On my love of fountain pens
'Take the gesture, the action of writing. I would say, for example, that I have an almost obsessive relation to writing instruments. I often swtch from one pen to another just for the pleasure of it. I try out new ones. I have far too many pens - I don't know what to do with all of them! And yet, as soon as I see a new one, I start craving it. I cannot keep myself from buying them.'
Roland Barthes, 'An Almost Obsessive Relation to Writing Instruments'
Last week I underwent the trauma of unreconcilable loss. My fountain pen went missing, and my world fell apart. Like the character of Malone in Beckett's Malone Dies, when the pencil disappears so does the subject, so does the narrative, and a large gap erupted in my diary: a whole week of empty white space. Cultural critic and philosopher Maurice Blanchot has said that we cannot witness the catastrophe, the disaster, because it is beyond the language of human experience and expression; for me, the disaster could not be witnessed or recorded because there was nothing to record it with.
Needless to say, I was beside myself. I've been using a fountain pen since my days at university, attracted by the way that they looked and the way they hark back to a bygone era. They also have a certain graceful quality that I think is appealing, and give my handwriting a slant and a flow of maturity. (Perhaps I'm imagining that last part, but whatever the case I enjoy writing with them.)
In an interview with Roland Barthes, originally published in Le Monde in 1973, the theorist informally outlines the more practical and mundane aspects of a writer's weekly schedule. But rather than dwell on a 'methodology', as such, Barthes elaborates instead on the every-day character of his working habits. For Barthes, there is nothing so significant as the seemingly insignificant, and it can be enlightening 'to ask a writer about his writing habits, putting things on the most material level.'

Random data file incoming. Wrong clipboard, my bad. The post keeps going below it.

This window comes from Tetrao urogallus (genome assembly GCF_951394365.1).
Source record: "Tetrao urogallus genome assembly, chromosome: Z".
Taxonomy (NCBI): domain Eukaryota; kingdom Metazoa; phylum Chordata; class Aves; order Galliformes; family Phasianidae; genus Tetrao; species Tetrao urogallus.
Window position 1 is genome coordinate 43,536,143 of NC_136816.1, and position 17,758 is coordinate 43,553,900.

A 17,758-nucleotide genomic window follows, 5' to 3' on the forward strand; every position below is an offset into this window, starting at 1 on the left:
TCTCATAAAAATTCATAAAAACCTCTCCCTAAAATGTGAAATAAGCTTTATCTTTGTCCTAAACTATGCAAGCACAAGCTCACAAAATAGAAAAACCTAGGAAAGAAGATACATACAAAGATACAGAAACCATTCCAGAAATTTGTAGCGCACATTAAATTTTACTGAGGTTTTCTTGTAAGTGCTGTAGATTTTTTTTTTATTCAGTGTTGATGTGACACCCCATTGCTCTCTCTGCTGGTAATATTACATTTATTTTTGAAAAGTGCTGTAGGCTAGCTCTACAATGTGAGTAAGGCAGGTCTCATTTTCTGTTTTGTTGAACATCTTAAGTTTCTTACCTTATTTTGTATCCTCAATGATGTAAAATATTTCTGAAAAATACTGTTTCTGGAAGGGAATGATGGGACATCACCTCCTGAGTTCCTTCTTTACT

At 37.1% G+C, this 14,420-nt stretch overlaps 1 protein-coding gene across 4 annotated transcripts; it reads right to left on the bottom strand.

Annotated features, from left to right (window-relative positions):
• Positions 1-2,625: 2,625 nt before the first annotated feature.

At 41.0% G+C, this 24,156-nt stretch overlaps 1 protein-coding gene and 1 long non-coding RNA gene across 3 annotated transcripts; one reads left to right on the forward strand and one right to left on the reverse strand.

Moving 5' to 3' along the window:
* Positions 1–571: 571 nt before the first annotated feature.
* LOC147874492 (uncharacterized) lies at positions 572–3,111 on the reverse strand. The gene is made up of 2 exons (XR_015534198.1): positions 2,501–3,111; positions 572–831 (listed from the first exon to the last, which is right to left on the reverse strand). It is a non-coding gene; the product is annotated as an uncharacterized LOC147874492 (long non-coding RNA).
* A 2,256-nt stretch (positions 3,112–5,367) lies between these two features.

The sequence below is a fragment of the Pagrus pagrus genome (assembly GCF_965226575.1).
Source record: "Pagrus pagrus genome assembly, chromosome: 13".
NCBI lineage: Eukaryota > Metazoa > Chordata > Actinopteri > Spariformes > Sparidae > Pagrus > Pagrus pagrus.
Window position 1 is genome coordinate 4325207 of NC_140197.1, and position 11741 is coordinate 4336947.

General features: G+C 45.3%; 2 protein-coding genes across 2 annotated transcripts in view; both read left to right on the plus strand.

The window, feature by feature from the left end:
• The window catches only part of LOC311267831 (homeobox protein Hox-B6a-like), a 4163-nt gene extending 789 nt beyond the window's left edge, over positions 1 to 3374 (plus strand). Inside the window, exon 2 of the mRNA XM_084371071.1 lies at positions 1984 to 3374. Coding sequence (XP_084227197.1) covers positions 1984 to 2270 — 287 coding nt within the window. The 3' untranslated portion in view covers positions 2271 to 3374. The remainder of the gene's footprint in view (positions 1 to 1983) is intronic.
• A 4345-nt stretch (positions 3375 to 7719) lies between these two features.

Barthes goes on to helpfully elucidate his point, explaining that for centuries writing as been 'attended by great ceremony', from ancient Chinese society to the practices of medieval Christian monasteries. The very act of writing, it seems, has always been accompanied by a specific set of 'rules' which predetermine the work.
In Barthes 'almost obsessive relation to writing instruments' there appear to be two factors at play. The first relates to the unique pleasure of obsession, and the endless search of an obscure object of desire - in this case, a particular brand or type of fountain pen, or other such writing instrument. (For a more detailed exploration of this kind of obsession, and of Barthes in general, the Ink Quest weblog is certainly worth your attention.) The second factor is based around the structure and rhythm of writing as an act in and of itself.
When I was a student, the quality of my work was often dependent on a comfortable and relaxed state of mind. Well, perhaps anxious and frenzied is closer to the truth. But there is certainly something to be said of Flaubert's recommendation to 'Be regular and orderly in your life like a bourgeois, so that you may be violent and original in your work.' Barthes' obsession doesn't just reflect an interest in aestheticism, but in its own eccentric way is diligently practical.
It's refreshing to hear from a writer who does not speak of his position in the cosmos, his place in the privileged upper-classes, or his position in history; but rather, simply his position at a desk, and the joy that writing can bring.
To my great relief, I have since found my beloved fountain pen and normality has been restored. But things are not quite the same as they were. I am now caught in the grip of another object of desire: another pen, a kind of 'upgrade' from my trusty Parker. It's a simple but classic fountain pen of German design: the Pelikan M215. I think I'll go for the blue one.